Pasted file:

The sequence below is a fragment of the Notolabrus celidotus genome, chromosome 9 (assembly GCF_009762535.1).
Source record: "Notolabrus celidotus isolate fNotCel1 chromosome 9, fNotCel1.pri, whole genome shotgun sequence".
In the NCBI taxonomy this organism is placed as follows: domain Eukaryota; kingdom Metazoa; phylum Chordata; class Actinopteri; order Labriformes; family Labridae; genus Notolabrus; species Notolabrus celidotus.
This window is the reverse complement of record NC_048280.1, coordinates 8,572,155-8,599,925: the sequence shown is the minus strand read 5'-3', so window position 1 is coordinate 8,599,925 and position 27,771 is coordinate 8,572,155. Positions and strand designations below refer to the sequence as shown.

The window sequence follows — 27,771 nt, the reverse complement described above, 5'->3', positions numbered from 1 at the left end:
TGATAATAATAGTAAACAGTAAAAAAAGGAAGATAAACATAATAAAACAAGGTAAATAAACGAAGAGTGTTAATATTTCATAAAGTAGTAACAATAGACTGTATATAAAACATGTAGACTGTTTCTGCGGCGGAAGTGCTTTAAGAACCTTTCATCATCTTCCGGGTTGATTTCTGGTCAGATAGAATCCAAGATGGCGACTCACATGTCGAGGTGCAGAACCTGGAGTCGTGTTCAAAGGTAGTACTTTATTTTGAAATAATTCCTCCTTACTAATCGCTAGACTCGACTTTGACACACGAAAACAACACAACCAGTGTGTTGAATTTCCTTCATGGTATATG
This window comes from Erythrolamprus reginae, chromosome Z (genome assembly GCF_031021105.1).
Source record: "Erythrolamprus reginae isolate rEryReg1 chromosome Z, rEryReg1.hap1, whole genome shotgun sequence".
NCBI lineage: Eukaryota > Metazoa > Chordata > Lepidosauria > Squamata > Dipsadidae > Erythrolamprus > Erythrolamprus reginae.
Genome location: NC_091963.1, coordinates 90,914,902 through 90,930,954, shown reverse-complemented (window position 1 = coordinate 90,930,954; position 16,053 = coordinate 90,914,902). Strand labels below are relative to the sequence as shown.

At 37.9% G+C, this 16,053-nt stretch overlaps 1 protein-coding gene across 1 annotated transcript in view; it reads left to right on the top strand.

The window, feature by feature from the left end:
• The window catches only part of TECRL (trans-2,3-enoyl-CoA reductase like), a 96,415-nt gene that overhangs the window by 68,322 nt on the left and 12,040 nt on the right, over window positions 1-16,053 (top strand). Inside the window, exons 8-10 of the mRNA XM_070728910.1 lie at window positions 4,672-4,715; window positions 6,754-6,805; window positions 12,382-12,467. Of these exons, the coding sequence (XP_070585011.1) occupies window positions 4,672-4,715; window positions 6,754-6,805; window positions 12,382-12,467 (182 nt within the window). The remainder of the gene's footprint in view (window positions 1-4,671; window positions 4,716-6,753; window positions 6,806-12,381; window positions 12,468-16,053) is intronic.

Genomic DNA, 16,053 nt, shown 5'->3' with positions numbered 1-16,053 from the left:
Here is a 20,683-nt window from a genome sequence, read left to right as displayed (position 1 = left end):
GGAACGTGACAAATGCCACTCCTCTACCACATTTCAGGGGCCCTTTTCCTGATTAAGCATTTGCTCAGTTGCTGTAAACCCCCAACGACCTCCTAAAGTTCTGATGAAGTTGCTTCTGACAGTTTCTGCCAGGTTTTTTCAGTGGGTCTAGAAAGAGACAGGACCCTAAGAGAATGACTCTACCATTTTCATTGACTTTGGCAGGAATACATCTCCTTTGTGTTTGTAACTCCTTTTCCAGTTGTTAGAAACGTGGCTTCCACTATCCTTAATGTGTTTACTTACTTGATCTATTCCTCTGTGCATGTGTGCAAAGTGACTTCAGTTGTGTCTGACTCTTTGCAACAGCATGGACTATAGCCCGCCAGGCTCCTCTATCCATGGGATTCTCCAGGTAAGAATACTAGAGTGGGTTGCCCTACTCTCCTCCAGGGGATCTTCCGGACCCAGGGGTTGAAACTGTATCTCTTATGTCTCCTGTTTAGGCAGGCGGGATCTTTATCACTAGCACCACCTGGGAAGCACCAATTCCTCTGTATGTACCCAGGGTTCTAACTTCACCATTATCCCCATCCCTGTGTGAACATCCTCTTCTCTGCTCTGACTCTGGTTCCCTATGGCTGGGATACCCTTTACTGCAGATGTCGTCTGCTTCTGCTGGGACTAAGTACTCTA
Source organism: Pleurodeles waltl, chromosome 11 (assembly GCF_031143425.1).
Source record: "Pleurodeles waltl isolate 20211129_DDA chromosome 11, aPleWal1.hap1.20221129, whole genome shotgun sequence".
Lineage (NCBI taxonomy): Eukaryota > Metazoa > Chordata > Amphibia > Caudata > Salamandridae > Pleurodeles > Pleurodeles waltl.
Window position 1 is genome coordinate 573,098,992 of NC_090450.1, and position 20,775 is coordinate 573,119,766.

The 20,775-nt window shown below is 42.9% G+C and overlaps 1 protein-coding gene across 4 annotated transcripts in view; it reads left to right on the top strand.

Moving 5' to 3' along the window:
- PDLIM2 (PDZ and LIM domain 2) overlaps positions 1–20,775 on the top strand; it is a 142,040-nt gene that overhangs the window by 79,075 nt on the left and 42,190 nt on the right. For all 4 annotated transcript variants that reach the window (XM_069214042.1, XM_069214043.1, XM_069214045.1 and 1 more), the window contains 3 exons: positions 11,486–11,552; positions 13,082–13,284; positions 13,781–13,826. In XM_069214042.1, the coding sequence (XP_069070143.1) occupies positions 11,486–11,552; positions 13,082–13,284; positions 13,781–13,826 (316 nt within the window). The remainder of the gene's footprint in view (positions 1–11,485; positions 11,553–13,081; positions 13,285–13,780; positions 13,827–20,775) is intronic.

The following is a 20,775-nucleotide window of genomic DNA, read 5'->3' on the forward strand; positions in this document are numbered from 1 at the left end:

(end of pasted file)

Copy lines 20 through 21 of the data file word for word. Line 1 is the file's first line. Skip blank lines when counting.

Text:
Window position 1 is genome coordinate 573,098,992 of NC_090450.1, and position 20,775 is coordinate 573,119,766.

The 20,775-nt window shown below is 42.9% G+C and overlaps 1 protein-coding gene across 4 annotated transcripts in view; it reads left to right on the top strand.